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Rare 16th-century German edition of the ancient Sanskrit Bidpai fables

[PANCHATANTRA/BIDPAI]. [CAPUA, Johannes de, and Anton von PFORR (translators)].
Der alten Weisenn exempel sprüch, mit vil schönen Beyspilen und Figuren erleüchtet.
(Colophon: Strasbourg, printed by Jacob Frölich, 1539). Folio. With half-page woodcut illustration on title-page, further 1 full-page and 112 smaller (ca. 9 x 14 cm) woodcut illustrations in the text (including a small number of repeats), a woodcut royal procession above and woodcut device of a swan playing a viol below the colophon, numerous woodcut pictorial and decorative strips. Modern blind-tooled calf in 16th-century style.
€ 60,000
Rare early 16th-century German edition of the ancient Sanskrit Panchatantra fables, a classic of the genre, thought to have been assembled ca. 200 BC out of stories from an even older oral tradition. The title means "five books" and the stories became known in Europe through Hebrew translations of Arabic versions under the name Bidpai. Composed as a series of fables in a frame story (sometimes several layers of frame stories), it contains about 140 fables featuring animals as a mirror for human behaviour and was intended to educate people, especially young rulers. The various sections are designed to teach wisdom, courtesy correct conduct for princes and other virtuous and practical traits. The fables were translated into Greek and Hebrew in the Middle Ages from Arabic versions that were derived from Persian translations of the Sanskrit. Johannes de Capua translated the Hebrew into Latin around 1200, setting the standard for most European versions, which took on a life of their own.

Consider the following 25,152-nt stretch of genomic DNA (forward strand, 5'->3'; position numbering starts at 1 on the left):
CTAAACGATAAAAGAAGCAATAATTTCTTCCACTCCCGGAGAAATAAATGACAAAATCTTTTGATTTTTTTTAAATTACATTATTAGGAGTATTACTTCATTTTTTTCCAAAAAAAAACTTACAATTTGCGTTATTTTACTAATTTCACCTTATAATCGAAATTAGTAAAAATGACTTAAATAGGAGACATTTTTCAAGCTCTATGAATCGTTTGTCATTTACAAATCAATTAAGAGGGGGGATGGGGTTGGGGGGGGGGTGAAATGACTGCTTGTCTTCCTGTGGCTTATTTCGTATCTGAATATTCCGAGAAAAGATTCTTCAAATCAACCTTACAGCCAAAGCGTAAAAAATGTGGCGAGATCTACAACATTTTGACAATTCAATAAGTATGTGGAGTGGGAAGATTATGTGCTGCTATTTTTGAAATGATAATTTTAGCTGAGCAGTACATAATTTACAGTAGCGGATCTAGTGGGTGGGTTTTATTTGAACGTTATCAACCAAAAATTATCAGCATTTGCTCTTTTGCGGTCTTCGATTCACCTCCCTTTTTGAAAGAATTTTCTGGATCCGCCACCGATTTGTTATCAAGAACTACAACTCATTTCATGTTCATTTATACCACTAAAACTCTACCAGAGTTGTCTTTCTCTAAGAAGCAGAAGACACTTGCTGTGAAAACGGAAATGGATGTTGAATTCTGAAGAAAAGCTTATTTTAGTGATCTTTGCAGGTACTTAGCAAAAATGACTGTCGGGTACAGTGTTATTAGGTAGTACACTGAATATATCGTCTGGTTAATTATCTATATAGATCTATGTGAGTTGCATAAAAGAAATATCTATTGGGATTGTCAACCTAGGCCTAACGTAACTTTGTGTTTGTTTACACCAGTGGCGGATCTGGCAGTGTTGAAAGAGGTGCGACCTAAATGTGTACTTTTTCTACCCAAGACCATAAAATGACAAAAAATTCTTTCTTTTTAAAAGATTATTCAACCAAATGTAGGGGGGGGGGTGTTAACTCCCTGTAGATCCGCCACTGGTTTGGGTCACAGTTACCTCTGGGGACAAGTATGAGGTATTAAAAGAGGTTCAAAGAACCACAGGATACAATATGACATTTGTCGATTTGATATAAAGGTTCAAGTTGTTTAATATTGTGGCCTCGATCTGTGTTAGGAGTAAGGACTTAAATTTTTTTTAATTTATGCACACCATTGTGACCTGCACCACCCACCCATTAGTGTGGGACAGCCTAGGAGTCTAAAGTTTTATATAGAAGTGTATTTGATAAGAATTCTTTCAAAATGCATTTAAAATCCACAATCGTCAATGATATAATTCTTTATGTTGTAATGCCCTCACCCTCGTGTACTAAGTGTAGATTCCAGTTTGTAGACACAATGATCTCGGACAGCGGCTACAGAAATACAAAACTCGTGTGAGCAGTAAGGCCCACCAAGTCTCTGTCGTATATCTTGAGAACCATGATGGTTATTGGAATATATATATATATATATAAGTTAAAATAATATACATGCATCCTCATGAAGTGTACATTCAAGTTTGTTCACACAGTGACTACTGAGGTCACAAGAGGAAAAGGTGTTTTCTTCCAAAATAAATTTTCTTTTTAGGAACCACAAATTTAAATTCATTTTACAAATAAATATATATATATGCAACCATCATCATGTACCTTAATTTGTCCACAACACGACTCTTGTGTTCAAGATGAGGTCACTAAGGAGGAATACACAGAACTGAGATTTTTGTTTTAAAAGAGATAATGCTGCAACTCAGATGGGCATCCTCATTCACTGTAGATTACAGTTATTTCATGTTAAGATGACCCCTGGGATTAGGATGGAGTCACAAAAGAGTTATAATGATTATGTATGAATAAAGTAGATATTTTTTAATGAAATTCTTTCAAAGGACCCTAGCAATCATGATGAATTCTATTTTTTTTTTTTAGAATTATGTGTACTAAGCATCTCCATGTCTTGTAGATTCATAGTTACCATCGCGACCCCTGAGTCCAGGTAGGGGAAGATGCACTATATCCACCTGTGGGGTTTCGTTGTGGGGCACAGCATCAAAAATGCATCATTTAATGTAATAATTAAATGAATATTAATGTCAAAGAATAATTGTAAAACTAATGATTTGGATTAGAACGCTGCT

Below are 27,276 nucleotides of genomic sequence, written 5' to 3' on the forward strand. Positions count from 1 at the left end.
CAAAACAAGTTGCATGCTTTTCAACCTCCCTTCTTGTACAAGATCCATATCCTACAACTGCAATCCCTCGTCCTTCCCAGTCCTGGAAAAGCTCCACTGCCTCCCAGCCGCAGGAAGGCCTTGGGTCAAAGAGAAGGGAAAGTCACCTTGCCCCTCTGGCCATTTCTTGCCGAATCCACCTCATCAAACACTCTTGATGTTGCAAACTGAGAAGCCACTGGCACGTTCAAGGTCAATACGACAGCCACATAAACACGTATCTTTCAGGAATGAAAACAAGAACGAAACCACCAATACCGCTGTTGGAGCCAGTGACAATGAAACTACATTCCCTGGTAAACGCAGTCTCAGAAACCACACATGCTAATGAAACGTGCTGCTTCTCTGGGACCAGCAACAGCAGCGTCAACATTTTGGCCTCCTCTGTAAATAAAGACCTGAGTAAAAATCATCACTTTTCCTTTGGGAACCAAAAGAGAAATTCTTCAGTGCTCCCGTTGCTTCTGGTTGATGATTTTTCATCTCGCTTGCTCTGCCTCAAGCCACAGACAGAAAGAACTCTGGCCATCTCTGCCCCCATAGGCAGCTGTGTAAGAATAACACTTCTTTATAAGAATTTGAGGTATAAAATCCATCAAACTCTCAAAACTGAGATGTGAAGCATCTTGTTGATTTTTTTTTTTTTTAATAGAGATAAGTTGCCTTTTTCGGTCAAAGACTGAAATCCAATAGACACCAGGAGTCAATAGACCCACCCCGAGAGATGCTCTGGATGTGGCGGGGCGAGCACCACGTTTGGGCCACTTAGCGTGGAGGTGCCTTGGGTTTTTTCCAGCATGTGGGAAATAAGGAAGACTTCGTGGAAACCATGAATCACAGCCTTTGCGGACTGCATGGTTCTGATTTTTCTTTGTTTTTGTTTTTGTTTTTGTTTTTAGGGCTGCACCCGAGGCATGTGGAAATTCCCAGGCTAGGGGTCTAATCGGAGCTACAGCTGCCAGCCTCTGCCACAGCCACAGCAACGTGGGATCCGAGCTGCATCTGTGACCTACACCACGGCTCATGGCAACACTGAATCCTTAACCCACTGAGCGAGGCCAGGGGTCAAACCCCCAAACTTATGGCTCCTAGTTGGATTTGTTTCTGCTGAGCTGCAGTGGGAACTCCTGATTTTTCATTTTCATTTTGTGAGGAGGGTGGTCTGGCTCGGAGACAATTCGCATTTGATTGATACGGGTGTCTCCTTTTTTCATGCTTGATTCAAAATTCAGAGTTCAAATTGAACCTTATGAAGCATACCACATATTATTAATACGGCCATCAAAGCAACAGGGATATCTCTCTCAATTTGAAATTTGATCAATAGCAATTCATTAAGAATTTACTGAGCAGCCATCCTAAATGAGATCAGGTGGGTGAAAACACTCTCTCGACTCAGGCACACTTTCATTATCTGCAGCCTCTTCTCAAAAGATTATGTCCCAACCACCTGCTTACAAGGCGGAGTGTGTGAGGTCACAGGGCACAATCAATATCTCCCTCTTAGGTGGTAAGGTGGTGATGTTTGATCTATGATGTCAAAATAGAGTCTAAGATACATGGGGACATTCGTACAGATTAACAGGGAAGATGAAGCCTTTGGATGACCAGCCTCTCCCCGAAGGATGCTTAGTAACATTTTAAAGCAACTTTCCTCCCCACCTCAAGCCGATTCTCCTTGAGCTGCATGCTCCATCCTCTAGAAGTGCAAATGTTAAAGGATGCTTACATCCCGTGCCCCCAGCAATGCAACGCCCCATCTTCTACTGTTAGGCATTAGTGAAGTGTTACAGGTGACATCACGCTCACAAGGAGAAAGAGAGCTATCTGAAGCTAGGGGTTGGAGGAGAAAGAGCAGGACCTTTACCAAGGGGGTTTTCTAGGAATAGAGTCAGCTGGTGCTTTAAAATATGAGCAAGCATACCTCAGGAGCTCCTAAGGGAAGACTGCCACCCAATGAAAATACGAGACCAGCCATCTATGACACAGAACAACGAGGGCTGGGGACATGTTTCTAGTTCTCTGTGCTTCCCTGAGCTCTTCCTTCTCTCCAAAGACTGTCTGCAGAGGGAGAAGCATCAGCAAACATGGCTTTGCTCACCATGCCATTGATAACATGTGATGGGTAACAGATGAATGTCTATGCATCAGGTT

With a tear in the title-page and a few other minor defects skilfully repaired, and some unobtrusive water stains, but generally in good condition.
Metzner & Raabe, Kat. ill. Fabelausg. 1461-1990, no. 20, 3; VD16 J 381 (6 copies); cf. Fabula Docet 29.
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Early printing & manuscripts  >  Art History & Literature
Literature & linguistics  >  Emblem, Fable & Songbooks
Middle east & islamic world  >  Islamic Art & Culture